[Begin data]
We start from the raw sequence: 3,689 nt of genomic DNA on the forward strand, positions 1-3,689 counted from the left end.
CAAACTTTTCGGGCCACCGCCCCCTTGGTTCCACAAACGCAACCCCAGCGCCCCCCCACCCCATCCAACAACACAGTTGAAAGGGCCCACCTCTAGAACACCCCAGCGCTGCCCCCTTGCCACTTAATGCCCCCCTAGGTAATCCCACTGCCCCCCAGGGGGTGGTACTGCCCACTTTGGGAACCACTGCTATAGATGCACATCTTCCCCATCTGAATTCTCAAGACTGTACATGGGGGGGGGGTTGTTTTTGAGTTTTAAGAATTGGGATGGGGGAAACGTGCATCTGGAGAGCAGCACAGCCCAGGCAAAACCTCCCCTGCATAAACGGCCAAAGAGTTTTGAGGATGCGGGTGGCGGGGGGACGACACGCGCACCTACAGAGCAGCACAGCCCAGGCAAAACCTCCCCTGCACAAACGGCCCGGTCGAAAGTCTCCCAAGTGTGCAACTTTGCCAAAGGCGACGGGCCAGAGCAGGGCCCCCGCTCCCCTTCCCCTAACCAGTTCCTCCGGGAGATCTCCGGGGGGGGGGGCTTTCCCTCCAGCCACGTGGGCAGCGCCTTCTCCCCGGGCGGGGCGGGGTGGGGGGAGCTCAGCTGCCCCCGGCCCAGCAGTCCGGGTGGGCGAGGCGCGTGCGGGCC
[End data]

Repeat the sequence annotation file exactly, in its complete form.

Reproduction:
We start from the raw sequence: 3,689 nt of genomic DNA on the forward strand, positions 1-3,689 counted from the left end.
CAAACTTTTCGGGCCACCGCCCCCTTGGTTCCACAAACGCAACCCCAGCGCCCCCCCACCCCATCCAACAACACAGTTGAAAGGGCCCACCTCTAGAACACCCCAGCGCTGCCCCCTTGCCACTTAATGCCCCCCTAGGTAATCCCACTGCCCCCCAGGGGGTGGTACTGCCCACTTTGGGAACCACTGCTATAGATGCACATCTTCCCCATCTGAATTCTCAAGACTGTACATGGGGGGGGGGTTGTTTTTGAGTTTTAAGAATTGGGATGGGGGAAACGTGCATCTGGAGAGCAGCACAGCCCAGGCAAAACCTCCCCTGCATAAACGGCCAAAGAGTTTTGAGGATGCGGGTGGCGGGGGGACGACACGCGCACCTACAGAGCAGCACAGCCCAGGCAAAACCTCCCCTGCACAAACGGCCCGGTCGAAAGTCTCCCAAGTGTGCAACTTTGCCAAAGGCGACGGGCCAGAGCAGGGCCCCCGCTCCCCTTCCCCTAACCAGTTCCTCCGGGAGATCTCCGGGGGGGGGGGCTTTCCCTCCAGCCACGTGGGCAGCGCCTTCTCCCCGGGCGGGGCGGGGTGGGGGGAGCTCAGCTGCCCCCGGCCCAGCAGTCCGGGTGGGCGAGGCGCGTGCGGGCC